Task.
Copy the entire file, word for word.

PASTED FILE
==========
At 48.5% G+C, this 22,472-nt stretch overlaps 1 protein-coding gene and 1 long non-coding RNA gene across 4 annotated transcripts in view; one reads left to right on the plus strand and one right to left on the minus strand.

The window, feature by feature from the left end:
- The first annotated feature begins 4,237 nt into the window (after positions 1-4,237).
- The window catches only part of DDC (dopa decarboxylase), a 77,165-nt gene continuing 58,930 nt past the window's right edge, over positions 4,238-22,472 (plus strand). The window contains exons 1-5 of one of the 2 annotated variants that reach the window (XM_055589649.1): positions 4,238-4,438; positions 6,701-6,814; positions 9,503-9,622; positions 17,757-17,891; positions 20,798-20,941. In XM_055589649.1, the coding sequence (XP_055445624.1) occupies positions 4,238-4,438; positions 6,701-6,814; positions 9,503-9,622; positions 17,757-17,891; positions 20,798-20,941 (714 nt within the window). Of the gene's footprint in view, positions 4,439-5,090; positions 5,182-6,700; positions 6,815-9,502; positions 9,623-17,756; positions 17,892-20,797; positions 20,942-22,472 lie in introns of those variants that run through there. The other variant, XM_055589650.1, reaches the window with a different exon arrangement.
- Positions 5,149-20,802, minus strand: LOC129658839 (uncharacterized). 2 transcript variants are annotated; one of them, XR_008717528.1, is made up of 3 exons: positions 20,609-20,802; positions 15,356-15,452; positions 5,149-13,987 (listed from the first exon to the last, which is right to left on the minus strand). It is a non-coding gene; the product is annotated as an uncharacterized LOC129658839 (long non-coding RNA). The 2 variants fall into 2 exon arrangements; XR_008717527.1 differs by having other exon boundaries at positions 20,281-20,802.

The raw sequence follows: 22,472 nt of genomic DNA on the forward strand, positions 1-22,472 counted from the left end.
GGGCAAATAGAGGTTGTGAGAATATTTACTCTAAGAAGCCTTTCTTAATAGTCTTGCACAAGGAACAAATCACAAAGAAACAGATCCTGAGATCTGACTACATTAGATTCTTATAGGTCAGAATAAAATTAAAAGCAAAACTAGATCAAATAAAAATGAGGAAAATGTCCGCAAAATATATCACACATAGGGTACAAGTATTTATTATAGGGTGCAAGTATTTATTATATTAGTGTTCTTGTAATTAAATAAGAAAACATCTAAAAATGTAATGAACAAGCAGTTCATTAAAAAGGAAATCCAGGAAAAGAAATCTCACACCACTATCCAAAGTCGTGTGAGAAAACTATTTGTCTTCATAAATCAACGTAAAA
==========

At 48.5% G+C, this 22,472-nt stretch overlaps 1 protein-coding gene and 1 long non-coding RNA gene across 4 annotated transcripts in view; one reads left to right on the plus strand and one right to left on the minus strand.

The window, feature by feature from the left end:
- The first annotated feature begins 4,237 nt into the window (after positions 1-4,237).
- The window catches only part of DDC (dopa decarboxylase), a 77,165-nt gene continuing 58,930 nt past the window's right edge, over positions 4,238-22,472 (plus strand). The window contains exons 1-5 of one of the 2 annotated variants that reach the window (XM_055589649.1): positions 4,238-4,438; positions 6,701-6,814; positions 9,503-9,622; positions 17,757-17,891; positions 20,798-20,941. In XM_055589649.1, the coding sequence (XP_055445624.1) occupies positions 4,238-4,438; positions 6,701-6,814; positions 9,503-9,622; positions 17,757-17,891; positions 20,798-20,941 (714 nt within the window). Of the gene's footprint in view, positions 4,439-5,090; positions 5,182-6,700; positions 6,815-9,502; positions 9,623-17,756; positions 17,892-20,797; positions 20,942-22,472 lie in introns of those variants that run through there. The other variant, XM_055589650.1, reaches the window with a different exon arrangement.
- Positions 5,149-20,802, minus strand: LOC129658839 (uncharacterized). 2 transcript variants are annotated; one of them, XR_008717528.1, is made up of 3 exons: positions 20,609-20,802; positions 15,356-15,452; positions 5,149-13,987 (listed from the first exon to the last, which is right to left on the minus strand). It is a non-coding gene; the product is annotated as an uncharacterized LOC129658839 (long non-coding RNA). The 2 variants fall into 2 exon arrangements; XR_008717527.1 differs by having other exon boundaries at positions 20,281-20,802.

The raw sequence follows: 22,472 nt of genomic DNA on the forward strand, positions 1-22,472 counted from the left end.
GGGCAAATAGAGGTTGTGAGAATATTTACTCTAAGAAGCCTTTCTTAATAGTCTTGCACAAGGAACAAATCACAAAGAAACAGATCCTGAGATCTGACTACATTAGATTCTTATAGGTCAGAATAAAATTAAAAGCAAAACTAGATCAAATAAAAATGAGGAAAATGTCCGCAAAATATATCACACATAGGGTACAAGTATTTATTATAGGGTGCAAGTATTTATTATATTAGTGTTCTTGTAATTAAATAAGAAAACATCTAAAAATGTAATGAACAAGCAGTTCATTAAAAAGGAAATCCAGGAAAAGAAATCTCACACCACTATCCAAAGTCGTGTGAGAAAACTATTTGTCTTCATAAATCAACGTAAAA